Friday, May 28, 2010

Hitting the Writing Wall

The 'writing wall' isn't to be confused with writer's block. Hitting the writing wall is much more serious, as it can spell the end of a writing career before it even gets started. 

It's when an inspiring writer, often after years of trying, suddenly feels a great and urgent need to just give up. Maybe it comes after a pointed rejection letter or a bad critique. Some writers seem to never experience it, while I've seen others--notably on the AbsoluteWrite Forums--hit it hard. It's impossible to gauge just how many writers experience it, because we never hear from the ones that succumb.

For me it happened after about 2 1/2 years in, which just happened to be about 6 weeks ago. I haven't been serious about writing all that time, but I have been doing it regularly. However, for the last six to nine months I've been writing daily, taking a writing course. I've even cleaned out a room to use as my writing space.

So when I finished my latest manuscript, Super Zombie Juice Mega Bomb (I'll write up a little something about it in the future), I knew I was only 1/2 done. Eight edits later--yes, I edited the whole book eight times--I was ready to show it off to a beta reader (for those who don't write, a beta reader is another writer, who reads your manuscript and makes nasty comments in the margins).

When it came back and the first comment went something like, I couldn't really get into the story, because I couldn't get past all the spelling and grammar errors. You really need to polish this up before you send it out.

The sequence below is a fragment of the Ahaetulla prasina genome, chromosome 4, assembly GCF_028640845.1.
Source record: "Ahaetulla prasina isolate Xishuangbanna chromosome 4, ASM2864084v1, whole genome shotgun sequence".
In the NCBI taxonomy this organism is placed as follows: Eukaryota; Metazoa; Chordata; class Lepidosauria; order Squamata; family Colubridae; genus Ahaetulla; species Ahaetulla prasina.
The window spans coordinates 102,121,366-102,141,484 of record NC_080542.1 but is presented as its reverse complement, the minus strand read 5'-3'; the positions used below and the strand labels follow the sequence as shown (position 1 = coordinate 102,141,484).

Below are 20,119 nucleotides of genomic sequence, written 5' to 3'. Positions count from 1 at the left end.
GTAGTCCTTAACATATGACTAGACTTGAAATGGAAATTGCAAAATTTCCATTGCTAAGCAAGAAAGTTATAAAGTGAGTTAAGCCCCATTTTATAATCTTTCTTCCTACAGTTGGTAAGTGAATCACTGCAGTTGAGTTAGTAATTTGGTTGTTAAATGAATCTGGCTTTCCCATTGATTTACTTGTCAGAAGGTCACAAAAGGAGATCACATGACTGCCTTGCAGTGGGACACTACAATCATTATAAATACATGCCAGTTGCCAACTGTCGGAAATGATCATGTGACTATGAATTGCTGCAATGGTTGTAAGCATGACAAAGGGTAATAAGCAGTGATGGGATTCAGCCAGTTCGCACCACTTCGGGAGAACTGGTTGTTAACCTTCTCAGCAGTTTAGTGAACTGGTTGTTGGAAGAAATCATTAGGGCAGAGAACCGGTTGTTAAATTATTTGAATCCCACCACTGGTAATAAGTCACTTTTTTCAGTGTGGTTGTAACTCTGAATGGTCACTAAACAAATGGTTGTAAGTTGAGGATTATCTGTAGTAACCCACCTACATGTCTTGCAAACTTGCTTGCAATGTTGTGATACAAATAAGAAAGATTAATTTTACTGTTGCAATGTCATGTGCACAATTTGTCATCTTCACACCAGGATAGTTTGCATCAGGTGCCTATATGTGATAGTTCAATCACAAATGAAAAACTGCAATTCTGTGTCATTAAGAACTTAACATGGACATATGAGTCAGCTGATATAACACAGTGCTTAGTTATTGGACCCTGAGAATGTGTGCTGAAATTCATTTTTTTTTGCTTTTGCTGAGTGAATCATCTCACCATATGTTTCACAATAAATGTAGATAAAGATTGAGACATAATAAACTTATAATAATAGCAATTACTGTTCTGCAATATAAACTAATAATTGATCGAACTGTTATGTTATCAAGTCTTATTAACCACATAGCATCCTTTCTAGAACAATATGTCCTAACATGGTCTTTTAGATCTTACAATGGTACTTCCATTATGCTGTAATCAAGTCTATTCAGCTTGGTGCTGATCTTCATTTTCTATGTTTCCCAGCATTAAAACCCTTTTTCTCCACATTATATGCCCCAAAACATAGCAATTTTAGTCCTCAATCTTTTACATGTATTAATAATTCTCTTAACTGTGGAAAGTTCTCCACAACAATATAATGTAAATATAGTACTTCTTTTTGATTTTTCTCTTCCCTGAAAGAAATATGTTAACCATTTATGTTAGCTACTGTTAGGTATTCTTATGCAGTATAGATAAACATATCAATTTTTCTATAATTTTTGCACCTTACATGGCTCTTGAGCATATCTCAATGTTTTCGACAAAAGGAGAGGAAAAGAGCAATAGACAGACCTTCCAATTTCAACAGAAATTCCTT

I'd spent three months doing just that! So, at first I figured he was just crazy; after all you have to be a little nuts to offer to read the first draft of someone's unpublished novel. But after seeing his edits, I knew he was right.

Normally critical feedback doesn't bug me; I see it as an opportunity to improve. This time, I was dumbfounded, was my self-editing really that bad? I was forced to conclude, yes.

So, now I'm staring at this wall--that's just snacked me right in the face. Two and 1/2 years and I'm not even close. Will I ever be able to write something publishable, yet alone really good? I could have taken the family on vacation with all the money I've spent on books, classes, etc. Am I just stealing from my loved ones pursuing this dream?

The fact is, I don't know. This is my third completed manuscript; I've decided to ride it out. The characters in my story deserve that much. I'm certainly not over this wall yet, but I've decided to climb.

Did you experience the writing wall? If so, how did you get over it?

1 comment:

  1. I hit the writing wall hard, six years ago. I even gave up spelling. *grin* Let that computer die in a flood. Yup, I wanted it all gone.

    I've been there when the writing group votes to not even give your story a hearing, it was that bad. I've been there when a manuscript was returned, crushed and dog-eared. The worst was when a big name publisher asked me to not show my book to ANYONE ELSE and then rejected it two weeks later with a form letter.

    I could have been working on my golf swing. The problem is: I don't like golf. And if you are only happiest when writing (and your family will tell you, if you don't know already) then you'll keep at it.

    Grammar you can fix. My last novel took three people, three reads each, before it passed the Chicago manual. And then, after it was printed, it took my nine year old to point out what everyone else had missed. *shakes head*

    But few people can tell a story. If you are one of those who can, all else can be fixed.